Obstructive lymphoedema, an accumulation of protein-rich fluid in interstitial spaces, was created in five dogs by a combination of the irradiation of one groin and subsequent surgical ablation of any remaining lymphatics. The lymphoedema was stable for up to 2 years. The aim was to test the efficacy of intra-arterial injection of autologous lymphocytes as a therapy for lymphoedema. The hypothesis was that cytokines produced by lymphocytes mediate proteolysis by macrophage proteinases in the lymphoedematous limb to remove the excess protein and relieve the oedema. A concentrated lymphocyte-rich preparation was isolated from blood by the Ficoll-Paque method. These preparations were injected into the femoral artery four times at approximately 4 weekly intervals. Three months after the first injection of lymphocytes, lymphoedematous limbs showed a marked 69% reduction in the mean excess circumferences compared with opposite control limbs. After treatment, skin thickness and hydroxyproline content (both measures of fibrosis) as well as water content (a measure of oedema) had reduced significantly. In specimens of interstitial fluid and in skin homogenates acidic proteinase activity increased and the protein concentration decreased significantly compared with controls. It is concluded that increased proteolysis, possibly due to activated macrophages recruited to the lymphoedematous limb, may partly explain these results.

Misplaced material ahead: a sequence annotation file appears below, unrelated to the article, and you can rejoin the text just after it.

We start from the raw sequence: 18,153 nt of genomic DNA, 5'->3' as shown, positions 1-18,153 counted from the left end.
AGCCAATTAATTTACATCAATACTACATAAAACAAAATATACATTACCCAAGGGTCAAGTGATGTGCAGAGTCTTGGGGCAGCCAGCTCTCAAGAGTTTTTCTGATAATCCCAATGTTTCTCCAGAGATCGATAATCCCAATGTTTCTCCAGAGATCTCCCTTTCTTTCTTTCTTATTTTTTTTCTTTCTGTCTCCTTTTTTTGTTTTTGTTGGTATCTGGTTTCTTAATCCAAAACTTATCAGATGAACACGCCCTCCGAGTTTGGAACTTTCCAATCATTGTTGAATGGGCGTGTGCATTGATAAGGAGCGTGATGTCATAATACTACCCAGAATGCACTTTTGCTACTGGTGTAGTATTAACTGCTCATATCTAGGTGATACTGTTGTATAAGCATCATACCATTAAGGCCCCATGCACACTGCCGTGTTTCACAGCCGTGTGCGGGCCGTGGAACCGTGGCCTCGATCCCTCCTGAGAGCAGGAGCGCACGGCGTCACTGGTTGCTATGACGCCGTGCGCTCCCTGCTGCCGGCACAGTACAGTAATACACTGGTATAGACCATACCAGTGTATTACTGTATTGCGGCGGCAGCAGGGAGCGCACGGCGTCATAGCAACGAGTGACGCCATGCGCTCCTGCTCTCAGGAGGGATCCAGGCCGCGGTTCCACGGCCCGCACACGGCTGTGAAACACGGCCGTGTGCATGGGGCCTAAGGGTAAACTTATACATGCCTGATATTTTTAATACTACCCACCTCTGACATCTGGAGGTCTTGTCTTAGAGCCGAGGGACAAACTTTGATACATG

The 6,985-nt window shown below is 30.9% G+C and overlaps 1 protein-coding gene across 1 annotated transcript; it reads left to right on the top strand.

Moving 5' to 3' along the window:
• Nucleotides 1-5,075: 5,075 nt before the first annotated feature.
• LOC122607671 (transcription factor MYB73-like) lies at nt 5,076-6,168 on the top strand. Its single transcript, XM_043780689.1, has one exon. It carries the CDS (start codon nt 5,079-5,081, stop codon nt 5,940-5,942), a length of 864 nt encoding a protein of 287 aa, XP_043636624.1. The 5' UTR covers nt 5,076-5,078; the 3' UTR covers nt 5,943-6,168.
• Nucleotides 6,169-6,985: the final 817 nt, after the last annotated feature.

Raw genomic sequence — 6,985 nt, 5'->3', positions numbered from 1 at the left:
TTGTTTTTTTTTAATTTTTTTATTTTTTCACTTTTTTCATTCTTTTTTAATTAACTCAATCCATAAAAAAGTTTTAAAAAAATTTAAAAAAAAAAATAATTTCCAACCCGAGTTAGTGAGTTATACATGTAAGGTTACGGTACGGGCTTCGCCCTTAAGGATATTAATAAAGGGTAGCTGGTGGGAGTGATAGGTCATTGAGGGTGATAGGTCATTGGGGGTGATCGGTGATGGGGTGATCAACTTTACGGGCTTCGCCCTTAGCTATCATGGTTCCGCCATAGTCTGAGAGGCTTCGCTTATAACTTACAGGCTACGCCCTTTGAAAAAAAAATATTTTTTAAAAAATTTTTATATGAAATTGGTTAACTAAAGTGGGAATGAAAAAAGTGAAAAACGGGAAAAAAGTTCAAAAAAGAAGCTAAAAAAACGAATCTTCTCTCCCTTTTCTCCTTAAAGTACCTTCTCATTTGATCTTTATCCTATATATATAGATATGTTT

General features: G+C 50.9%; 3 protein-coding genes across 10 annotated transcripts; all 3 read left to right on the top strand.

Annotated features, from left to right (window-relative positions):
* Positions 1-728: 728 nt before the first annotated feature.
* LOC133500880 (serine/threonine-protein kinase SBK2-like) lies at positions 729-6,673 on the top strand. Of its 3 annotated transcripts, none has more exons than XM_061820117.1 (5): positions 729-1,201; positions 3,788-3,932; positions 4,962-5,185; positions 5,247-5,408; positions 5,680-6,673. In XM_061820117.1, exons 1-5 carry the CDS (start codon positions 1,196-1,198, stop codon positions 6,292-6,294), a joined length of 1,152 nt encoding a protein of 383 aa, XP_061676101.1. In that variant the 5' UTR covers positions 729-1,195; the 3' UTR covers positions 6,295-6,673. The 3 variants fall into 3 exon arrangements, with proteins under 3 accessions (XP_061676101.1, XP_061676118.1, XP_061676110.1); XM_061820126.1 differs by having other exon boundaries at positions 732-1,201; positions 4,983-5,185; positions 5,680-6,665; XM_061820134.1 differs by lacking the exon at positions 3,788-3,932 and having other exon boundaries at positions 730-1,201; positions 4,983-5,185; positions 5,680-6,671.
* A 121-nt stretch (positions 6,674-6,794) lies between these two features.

PMID: 8179530 [PubMed - indexed for MEDLINE]

http://www.ncbi.nlm.nih.gov/entrez/quer ... med_docsum

.........

Intraarterial infusion of autologous lymphocytes for the treatment of refractory lymphoedema. Preliminary report.